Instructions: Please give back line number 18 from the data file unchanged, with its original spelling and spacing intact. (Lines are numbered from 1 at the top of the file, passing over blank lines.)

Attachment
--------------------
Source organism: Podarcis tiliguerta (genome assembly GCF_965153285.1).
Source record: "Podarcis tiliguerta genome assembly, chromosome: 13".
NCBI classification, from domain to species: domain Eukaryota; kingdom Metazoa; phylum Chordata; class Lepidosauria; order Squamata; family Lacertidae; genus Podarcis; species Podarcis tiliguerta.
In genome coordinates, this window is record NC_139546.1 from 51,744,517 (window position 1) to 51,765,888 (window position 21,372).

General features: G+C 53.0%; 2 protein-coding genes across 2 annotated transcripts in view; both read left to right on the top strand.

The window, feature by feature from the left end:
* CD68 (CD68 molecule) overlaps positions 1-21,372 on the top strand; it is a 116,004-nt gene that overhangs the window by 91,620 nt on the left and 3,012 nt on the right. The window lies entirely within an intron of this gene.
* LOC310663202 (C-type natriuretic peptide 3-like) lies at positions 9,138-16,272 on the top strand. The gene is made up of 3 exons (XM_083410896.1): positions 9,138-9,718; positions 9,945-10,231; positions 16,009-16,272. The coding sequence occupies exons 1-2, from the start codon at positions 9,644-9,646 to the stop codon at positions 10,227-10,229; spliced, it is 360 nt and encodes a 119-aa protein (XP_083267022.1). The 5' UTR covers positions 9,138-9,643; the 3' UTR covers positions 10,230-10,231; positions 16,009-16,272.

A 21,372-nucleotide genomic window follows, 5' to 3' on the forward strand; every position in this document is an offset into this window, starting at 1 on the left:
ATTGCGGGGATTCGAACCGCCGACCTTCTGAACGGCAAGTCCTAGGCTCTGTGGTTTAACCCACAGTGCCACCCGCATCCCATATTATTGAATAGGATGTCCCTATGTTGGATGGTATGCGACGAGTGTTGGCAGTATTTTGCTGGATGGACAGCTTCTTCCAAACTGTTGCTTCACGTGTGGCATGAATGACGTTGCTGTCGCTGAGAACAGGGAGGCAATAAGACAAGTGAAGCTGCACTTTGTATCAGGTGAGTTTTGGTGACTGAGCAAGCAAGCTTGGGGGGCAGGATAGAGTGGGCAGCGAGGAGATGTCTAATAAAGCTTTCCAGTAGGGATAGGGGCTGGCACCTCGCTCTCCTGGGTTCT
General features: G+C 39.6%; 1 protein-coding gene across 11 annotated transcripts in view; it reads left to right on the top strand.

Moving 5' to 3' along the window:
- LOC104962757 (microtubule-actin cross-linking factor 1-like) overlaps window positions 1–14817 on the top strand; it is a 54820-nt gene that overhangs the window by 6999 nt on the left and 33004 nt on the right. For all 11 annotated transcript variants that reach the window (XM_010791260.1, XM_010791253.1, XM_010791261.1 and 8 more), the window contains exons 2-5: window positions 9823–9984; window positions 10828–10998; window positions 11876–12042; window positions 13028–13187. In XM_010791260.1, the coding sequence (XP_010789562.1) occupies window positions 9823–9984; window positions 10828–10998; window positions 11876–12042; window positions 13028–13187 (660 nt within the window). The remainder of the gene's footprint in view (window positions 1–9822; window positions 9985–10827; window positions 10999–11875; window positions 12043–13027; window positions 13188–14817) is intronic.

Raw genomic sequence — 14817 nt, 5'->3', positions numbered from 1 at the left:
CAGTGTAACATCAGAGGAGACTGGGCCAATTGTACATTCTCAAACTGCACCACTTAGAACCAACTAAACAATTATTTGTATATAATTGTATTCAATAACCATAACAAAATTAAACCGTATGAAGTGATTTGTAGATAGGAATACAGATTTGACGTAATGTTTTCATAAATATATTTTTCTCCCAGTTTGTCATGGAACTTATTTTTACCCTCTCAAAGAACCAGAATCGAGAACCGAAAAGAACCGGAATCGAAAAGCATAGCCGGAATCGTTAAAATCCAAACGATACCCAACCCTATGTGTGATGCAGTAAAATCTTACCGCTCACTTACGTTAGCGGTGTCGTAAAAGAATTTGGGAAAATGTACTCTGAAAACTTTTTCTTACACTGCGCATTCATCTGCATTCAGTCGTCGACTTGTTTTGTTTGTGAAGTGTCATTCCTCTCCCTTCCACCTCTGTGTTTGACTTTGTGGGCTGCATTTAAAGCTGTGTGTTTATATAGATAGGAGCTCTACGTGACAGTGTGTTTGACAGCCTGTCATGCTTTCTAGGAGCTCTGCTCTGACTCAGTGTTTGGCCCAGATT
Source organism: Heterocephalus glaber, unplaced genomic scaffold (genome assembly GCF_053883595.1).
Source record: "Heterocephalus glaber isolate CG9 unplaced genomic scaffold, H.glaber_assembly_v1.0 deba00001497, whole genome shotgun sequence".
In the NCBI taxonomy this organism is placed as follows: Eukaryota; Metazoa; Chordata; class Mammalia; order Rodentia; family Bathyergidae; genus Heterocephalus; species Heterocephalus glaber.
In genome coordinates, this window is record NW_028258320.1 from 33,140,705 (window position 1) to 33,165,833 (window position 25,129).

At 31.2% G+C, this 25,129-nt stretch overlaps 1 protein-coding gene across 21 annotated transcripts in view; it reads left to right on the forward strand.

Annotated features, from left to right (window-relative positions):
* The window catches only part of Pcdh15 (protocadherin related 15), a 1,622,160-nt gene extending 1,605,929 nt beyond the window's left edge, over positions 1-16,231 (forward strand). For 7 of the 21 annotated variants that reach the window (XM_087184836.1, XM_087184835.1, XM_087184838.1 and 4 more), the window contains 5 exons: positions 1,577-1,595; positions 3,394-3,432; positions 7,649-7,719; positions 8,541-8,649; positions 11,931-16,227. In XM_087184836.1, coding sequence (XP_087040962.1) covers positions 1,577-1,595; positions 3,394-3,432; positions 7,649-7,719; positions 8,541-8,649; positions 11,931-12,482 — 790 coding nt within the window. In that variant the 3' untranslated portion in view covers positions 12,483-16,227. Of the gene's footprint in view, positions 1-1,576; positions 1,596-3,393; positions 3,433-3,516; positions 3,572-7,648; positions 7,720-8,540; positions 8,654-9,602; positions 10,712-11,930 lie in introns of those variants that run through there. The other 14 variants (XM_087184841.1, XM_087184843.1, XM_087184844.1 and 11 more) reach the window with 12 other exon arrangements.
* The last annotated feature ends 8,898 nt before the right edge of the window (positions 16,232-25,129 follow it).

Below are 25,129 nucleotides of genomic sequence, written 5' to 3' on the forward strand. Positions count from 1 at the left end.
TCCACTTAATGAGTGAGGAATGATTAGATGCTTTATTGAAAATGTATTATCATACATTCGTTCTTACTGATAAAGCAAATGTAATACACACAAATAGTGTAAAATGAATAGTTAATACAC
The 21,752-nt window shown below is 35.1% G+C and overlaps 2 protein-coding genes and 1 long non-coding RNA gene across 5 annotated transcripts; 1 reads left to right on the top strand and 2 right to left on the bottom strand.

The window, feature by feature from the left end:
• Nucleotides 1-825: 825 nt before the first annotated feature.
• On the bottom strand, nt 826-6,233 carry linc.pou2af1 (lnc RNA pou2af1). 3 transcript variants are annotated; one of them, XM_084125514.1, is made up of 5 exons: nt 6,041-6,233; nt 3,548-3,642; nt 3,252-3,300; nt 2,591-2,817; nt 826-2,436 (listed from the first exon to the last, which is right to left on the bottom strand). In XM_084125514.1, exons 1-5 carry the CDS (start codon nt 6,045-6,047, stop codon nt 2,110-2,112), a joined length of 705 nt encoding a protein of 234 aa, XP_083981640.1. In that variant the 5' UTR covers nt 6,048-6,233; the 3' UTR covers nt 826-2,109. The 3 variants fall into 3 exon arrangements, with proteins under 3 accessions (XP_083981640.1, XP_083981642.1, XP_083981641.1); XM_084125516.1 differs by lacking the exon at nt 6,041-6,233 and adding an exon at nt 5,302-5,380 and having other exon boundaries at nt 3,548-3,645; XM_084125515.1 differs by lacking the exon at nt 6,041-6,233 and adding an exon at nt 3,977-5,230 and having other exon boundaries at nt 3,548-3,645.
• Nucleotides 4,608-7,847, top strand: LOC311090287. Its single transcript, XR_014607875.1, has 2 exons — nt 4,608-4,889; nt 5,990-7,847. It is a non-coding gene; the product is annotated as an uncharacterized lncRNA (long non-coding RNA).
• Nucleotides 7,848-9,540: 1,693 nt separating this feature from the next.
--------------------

In the NCBI taxonomy this organism is placed as follows: Eukaryota; Metazoa; Chordata; class Mammalia; order Rodentia; family Bathyergidae; genus Heterocephalus; species Heterocephalus glaber.